Most impressive is the WACC versus ROIC comparison. Just looking at the mini-chart tells us the company gets a much higher return on invested capital than it pays for its weighted average cost of capital.


Quidel profitability

Lots of green on this screen, indicating it is doing better than its competitors and its own history at generating profits. Still, it receives only a 6 out of 10 rating.

Why? Let's review the criteria for the profitability ranking:

  1. Operating Margin %.
  2. Piotroski F-Score.
  3. The trend of the Operating Margin % (five-year average).
  4. Consistency of profitability.
  5. Predictability Rank.

This 10-year chart shows why Quidel doesn't rank higher:

Quidel earnings chart

The company has had one year of spectacular earnings growth in the past 10 and there is no consistency or predictability to the returns.

Margins have a slightly longer history of increases, but still only a few years:

Quidel operating and net margins chart

Summing up profitability, we see the company has a relatively short history of outperforming.


According to Quidel's10-K for 2019, competition is intense and affected by rapid changes in innovation, product development, regulatory clearances and commercial introduction of new in-vitro diagnostic technologies.

Key factors in the competition are convenience, speed to result, specimen flexibility, product menu, clinical needs, price, reimbursement levels, product performance and effective distribution and marketing.

Named competitors in the 10-K include Abbott Laboratories (NYSE:ABT), Beckman Coulter Primary Care Diagnostics, Thermo Fisher Scientific (NYSE:TMO), Becton Dickinson (NYSE:BDX), Meridian Bioscience (NASDAQ:VIVO) and Danaher Corp. (NYSE:DHR).

Despite the competition, the Jan. 13 presentation shows Quidel is optimistic about this year:

Quidel 2021 outlook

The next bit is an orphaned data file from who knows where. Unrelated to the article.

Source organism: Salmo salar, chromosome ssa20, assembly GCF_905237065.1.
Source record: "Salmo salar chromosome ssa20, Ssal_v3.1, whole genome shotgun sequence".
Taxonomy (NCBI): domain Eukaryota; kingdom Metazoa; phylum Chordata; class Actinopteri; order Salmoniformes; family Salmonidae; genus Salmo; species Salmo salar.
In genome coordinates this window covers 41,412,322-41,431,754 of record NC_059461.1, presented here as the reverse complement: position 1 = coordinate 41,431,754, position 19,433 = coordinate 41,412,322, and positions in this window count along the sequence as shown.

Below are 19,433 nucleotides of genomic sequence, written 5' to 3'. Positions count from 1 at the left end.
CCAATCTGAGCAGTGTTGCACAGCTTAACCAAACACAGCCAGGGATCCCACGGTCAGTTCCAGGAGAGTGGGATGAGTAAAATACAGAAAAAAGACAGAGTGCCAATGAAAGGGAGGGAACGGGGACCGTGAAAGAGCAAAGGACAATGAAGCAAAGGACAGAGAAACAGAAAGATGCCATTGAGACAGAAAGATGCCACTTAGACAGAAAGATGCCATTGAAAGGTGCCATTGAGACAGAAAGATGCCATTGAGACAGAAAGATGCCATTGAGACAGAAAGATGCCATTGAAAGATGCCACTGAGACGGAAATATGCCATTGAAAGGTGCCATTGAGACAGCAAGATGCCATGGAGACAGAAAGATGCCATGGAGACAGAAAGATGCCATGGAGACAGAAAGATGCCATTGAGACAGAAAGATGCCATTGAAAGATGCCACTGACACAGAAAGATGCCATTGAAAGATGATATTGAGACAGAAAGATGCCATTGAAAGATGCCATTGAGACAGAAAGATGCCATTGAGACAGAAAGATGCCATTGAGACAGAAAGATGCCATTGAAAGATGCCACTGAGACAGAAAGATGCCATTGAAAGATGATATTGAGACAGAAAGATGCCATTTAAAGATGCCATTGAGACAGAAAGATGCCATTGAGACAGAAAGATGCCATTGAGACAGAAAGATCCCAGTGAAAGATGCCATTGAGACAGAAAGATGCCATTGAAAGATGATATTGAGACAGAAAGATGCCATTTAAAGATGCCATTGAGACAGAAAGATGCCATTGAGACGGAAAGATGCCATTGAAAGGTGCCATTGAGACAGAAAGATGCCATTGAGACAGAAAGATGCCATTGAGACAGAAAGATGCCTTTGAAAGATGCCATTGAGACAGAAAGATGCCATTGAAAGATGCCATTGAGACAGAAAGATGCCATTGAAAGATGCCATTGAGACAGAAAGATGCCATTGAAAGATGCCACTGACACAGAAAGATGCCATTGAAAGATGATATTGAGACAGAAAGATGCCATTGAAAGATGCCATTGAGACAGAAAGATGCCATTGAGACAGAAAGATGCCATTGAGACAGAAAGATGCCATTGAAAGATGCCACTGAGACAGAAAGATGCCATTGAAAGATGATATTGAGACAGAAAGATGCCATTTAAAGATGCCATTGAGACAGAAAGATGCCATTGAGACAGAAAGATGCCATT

In particular, take note of the last line on the slide: "We expect to double 2020 revenue in 2021 with a similar drop-through to the bottom line." That's a prediction of serious growth.

What happened in the first nine months of 2020? Here are a few details from the third-quarter earnings release:

  • Total revenue grew by 123% to $852.5 million.
  • Gross profit increased to $647.4 million.
  • Gross margin improved.
  • Net income grew from $1.02 per diluted share in the first nine months of 2019 to $7.82 per diluted share in 2020.

If Quidel can deliver on the promise of the last line of the slide, it will become something of a powerhouse in its field. And two years of heavy growth in net income would produce a lot of free cash flow for investments in both organic growth and corporate acquisitions.

Dividends and share buybacks

None of that free cash flow will be needed for dividends or share repurchases. It does not pay a dividend and its share buyback ratio over the past three years has been negative; that means it is issuing more new shares than it is buying back.


Quidel stock was on quite a roller coaster ride last year, peaking in August, plunging in September, recovering in October, only to plunge again in November: